I'm looking into using a straight razor for the first time, and I'd have to say that I'm pretty disappointed that this is the first article that comes up on google. Well done on getting that number one spot, but don't you think it might be nice to update to an article written less that 35 years ago, when something other than a safety razor was the height of shaving technology.

matthew aldridge
8/14/2008 11:50:44 PM

I must say I use a staright razor and have foe a while not that I am an expert but this information is somewhat flawed on it suggestions. The only rhing of value is the blade material and the enviromental issues it rasies. Razor: DOVO or Thiers Isard, top quality razors avaliable from $60 (not bad for a razor that lasts a life time) Soap: High glyserin content is a must Hone: Norton whetstone two sided 4000/8000 grit $100. you can always send the razor out ot be hones and depending on your hair growth and coursness will be infrequent, the barber hone which costs $2 - $5, small awakward and unless you get trained will damage your blade if your starting out, use something a little more forgiving or japanese whetstones... Strop; $30. miras covered the technique spot on and as for using alcohol, good idea if you want to look old fast! This is a realistic setup cost still cheaper than buying gillete blades the rest of your life.. lots of you tube video on honing, stropping and shaving check those out.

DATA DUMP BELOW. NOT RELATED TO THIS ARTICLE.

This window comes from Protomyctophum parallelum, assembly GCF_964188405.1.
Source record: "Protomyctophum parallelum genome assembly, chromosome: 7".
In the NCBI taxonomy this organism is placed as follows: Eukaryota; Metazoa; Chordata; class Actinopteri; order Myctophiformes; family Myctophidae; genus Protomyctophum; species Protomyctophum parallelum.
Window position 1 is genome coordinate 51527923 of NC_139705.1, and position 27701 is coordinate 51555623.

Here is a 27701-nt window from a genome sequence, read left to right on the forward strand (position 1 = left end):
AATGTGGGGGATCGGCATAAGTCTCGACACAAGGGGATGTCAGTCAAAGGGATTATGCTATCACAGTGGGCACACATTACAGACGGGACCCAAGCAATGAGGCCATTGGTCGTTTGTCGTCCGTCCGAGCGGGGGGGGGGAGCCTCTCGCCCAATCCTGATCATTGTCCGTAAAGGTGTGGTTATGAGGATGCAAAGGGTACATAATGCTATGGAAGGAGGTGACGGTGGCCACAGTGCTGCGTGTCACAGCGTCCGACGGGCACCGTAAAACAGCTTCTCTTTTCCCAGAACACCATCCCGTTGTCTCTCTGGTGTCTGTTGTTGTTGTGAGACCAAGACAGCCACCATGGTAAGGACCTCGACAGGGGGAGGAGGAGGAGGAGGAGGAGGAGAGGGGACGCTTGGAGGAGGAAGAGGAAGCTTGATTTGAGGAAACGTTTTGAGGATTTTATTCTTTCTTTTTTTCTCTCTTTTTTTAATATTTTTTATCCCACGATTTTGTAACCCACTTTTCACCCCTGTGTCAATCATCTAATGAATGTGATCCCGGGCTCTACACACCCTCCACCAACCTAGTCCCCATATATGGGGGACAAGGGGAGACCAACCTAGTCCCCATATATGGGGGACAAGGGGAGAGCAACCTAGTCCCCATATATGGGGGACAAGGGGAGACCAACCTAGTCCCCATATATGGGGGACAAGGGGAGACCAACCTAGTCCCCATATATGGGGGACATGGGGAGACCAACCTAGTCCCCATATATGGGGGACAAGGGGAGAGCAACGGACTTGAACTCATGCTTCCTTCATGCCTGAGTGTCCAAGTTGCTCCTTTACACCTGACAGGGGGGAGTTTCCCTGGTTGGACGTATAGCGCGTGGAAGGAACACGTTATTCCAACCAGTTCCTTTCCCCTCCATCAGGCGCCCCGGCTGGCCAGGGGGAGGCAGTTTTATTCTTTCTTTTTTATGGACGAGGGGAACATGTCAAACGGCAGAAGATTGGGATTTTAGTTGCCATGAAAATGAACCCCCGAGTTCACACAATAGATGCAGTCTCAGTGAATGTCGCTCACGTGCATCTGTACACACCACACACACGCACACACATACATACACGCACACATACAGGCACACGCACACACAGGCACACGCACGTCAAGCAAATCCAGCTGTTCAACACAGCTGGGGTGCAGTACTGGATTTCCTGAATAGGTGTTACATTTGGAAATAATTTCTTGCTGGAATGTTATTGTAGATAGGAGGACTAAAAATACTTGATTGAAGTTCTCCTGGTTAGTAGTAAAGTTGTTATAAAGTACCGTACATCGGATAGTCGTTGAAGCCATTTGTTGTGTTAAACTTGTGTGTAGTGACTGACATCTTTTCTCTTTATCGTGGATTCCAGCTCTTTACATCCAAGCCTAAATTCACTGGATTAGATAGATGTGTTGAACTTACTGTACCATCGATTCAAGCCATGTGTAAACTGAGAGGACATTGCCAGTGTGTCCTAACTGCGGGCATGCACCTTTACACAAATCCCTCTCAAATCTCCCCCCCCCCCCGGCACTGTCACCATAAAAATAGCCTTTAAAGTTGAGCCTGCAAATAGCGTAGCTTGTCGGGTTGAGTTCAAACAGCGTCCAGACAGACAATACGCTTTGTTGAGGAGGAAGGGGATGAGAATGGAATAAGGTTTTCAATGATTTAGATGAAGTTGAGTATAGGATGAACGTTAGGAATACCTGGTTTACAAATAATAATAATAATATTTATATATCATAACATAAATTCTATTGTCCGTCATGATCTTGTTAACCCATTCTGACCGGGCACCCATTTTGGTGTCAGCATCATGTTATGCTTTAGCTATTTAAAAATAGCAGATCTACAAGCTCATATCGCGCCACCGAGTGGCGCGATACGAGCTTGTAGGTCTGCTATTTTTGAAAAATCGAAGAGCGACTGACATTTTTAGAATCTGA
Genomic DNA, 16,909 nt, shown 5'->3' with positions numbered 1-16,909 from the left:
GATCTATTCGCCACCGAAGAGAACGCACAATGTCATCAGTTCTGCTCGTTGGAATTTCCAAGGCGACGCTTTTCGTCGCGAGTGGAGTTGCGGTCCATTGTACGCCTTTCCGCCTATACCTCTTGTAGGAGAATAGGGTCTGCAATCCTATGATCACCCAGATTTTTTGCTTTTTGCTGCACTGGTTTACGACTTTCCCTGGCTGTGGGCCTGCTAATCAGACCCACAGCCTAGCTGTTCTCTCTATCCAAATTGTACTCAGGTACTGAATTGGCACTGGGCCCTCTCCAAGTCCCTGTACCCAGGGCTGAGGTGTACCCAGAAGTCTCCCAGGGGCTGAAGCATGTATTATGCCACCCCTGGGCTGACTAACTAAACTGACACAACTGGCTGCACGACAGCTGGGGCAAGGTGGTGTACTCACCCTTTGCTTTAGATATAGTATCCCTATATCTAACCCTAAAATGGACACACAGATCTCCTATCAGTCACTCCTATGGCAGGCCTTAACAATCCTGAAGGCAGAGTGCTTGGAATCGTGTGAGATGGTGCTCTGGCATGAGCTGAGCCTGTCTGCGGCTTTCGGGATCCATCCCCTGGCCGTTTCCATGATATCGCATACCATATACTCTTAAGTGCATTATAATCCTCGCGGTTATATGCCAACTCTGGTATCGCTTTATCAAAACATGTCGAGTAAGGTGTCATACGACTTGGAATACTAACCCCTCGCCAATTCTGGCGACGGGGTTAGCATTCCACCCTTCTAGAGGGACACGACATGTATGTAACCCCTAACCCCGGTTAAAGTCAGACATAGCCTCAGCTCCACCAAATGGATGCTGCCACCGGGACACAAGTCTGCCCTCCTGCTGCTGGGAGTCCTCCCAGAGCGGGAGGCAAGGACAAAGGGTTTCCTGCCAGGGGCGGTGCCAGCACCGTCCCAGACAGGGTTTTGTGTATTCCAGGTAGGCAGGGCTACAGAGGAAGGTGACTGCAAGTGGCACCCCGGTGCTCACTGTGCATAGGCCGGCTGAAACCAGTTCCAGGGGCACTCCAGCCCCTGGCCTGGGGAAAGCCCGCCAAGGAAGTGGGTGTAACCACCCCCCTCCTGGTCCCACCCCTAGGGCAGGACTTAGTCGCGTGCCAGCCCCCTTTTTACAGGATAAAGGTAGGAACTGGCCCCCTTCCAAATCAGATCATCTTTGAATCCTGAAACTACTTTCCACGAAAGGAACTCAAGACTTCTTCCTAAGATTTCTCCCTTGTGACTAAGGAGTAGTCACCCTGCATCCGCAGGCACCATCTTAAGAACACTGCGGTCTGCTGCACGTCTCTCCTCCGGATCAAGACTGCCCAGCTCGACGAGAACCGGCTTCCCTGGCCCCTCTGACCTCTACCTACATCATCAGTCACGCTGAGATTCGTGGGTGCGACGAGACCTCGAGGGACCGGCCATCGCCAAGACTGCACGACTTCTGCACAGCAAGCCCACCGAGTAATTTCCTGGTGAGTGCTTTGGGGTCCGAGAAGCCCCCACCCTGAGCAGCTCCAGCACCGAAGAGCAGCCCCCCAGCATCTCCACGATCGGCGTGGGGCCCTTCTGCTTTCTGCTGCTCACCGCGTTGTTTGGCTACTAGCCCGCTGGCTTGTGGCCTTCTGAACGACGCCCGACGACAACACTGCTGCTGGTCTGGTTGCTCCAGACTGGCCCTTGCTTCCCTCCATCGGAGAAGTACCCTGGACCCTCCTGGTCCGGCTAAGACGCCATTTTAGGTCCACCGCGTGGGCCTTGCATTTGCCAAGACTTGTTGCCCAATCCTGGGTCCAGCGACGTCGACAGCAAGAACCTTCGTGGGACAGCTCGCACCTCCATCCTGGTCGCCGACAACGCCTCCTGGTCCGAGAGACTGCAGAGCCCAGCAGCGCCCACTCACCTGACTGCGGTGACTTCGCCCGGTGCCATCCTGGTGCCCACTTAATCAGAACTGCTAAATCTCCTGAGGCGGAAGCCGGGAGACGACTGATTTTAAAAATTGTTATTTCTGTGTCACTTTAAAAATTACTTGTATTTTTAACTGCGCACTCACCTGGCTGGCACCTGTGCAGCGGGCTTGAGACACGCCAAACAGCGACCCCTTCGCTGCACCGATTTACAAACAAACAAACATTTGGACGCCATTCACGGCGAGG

1/4/2008 8:34:11 PM

Hey, I'm a thirteen year old kid who wants to shave like in the old days. Ever since i saw my barber use it i have been waiting for the time when i start to grow hair. Well thanks mr. John, and now i know how to shave. I also want to show off that i can shave with a straight razor

12/8/2007 7:21:19 PM

NEVER shave against the grain, this can cause skin irritation and ingrown hairs.

9/9/2007 1:32:04 PM